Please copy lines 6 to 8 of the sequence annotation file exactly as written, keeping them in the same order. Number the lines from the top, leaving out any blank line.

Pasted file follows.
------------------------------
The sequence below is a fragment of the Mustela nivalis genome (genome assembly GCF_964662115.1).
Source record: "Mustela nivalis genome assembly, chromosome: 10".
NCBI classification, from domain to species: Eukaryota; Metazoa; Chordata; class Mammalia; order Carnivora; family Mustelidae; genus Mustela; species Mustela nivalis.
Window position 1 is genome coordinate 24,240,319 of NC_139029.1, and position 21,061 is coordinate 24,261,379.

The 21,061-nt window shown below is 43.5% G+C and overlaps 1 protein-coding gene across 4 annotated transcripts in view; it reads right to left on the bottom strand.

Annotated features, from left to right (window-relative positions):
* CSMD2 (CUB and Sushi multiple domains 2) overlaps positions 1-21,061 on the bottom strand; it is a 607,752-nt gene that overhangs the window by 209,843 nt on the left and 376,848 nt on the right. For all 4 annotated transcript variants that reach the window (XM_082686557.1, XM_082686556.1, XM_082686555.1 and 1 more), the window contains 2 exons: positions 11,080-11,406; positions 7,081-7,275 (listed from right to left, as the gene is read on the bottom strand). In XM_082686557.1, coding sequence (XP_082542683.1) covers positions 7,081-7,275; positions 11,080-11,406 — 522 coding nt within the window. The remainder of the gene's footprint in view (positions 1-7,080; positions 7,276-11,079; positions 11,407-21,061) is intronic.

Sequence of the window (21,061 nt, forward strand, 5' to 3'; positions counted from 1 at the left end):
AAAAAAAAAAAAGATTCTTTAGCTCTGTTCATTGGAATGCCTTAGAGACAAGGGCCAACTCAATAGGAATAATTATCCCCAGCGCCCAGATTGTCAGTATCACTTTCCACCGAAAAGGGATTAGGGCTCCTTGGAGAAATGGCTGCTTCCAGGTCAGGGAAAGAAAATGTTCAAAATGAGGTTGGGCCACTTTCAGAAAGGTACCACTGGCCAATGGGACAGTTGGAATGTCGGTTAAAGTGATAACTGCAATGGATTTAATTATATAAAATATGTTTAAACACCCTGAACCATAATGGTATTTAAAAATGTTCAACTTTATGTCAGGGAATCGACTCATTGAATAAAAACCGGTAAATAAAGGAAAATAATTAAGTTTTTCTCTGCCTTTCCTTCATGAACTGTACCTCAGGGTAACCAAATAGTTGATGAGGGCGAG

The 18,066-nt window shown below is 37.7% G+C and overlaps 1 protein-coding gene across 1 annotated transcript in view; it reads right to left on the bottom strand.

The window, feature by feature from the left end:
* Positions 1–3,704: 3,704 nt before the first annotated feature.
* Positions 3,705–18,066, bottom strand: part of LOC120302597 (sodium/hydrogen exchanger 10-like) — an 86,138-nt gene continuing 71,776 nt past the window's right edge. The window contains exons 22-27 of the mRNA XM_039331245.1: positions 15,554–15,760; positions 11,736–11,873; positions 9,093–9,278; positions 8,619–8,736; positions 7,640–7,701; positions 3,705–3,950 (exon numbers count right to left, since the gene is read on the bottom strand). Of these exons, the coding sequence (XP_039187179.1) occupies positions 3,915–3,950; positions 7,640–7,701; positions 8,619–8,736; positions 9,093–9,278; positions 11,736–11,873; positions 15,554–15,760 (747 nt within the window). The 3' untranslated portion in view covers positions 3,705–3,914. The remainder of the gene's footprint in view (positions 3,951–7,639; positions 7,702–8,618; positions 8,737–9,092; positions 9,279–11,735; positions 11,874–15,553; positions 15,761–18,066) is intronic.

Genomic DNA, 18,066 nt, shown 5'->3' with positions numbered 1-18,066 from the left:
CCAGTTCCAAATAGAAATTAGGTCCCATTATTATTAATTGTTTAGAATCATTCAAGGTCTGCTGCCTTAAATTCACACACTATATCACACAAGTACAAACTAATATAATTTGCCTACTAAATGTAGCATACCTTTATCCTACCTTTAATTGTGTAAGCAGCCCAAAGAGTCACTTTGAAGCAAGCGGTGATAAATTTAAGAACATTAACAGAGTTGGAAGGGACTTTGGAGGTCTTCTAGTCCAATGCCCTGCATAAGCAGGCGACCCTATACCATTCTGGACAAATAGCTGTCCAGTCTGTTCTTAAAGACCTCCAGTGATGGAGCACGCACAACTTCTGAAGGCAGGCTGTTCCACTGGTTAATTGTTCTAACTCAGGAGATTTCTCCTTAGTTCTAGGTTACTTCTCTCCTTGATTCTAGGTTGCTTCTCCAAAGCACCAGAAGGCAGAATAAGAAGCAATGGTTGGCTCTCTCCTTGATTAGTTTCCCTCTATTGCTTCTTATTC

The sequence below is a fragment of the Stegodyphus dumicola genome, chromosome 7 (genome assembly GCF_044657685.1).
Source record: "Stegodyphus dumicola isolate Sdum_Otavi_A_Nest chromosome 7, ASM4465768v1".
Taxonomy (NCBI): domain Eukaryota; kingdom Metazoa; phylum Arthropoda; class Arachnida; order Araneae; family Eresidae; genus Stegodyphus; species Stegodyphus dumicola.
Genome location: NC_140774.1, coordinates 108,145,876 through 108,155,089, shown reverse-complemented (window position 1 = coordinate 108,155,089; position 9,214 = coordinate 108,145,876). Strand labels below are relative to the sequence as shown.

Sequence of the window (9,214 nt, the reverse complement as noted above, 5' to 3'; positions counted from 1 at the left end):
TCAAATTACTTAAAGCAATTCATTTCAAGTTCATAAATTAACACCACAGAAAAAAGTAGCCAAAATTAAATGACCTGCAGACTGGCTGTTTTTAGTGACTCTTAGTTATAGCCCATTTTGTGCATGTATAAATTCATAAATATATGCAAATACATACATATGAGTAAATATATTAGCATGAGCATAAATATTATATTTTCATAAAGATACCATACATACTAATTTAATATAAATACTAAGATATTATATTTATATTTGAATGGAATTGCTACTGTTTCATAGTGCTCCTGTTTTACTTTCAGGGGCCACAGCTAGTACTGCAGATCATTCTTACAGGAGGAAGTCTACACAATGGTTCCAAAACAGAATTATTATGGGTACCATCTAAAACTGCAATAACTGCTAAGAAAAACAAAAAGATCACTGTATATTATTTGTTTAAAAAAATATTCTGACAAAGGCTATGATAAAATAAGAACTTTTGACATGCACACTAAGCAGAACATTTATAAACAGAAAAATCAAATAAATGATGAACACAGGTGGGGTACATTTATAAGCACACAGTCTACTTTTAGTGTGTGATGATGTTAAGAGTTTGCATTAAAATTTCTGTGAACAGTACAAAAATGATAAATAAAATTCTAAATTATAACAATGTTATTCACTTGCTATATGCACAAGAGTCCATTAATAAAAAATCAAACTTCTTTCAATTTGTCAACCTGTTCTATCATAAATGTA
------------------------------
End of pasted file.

Annotated features, from left to right (window-relative positions):
* CSMD2 (CUB and Sushi multiple domains 2) overlaps positions 1-21,061 on the bottom strand; it is a 607,752-nt gene that overhangs the window by 209,843 nt on the left and 376,848 nt on the right. For all 4 annotated transcript variants that reach the window (XM_082686557.1, XM_082686556.1, XM_082686555.1 and 1 more), the window contains 2 exons: positions 11,080-11,406; positions 7,081-7,275 (listed from right to left, as the gene is read on the bottom strand). In XM_082686557.1, coding sequence (XP_082542683.1) covers positions 7,081-7,275; positions 11,080-11,406 — 522 coding nt within the window. The remainder of the gene's footprint in view (positions 1-7,080; positions 7,276-11,079; positions 11,407-21,061) is intronic.

Sequence of the window (21,061 nt, forward strand, 5' to 3'; positions counted from 1 at the left end):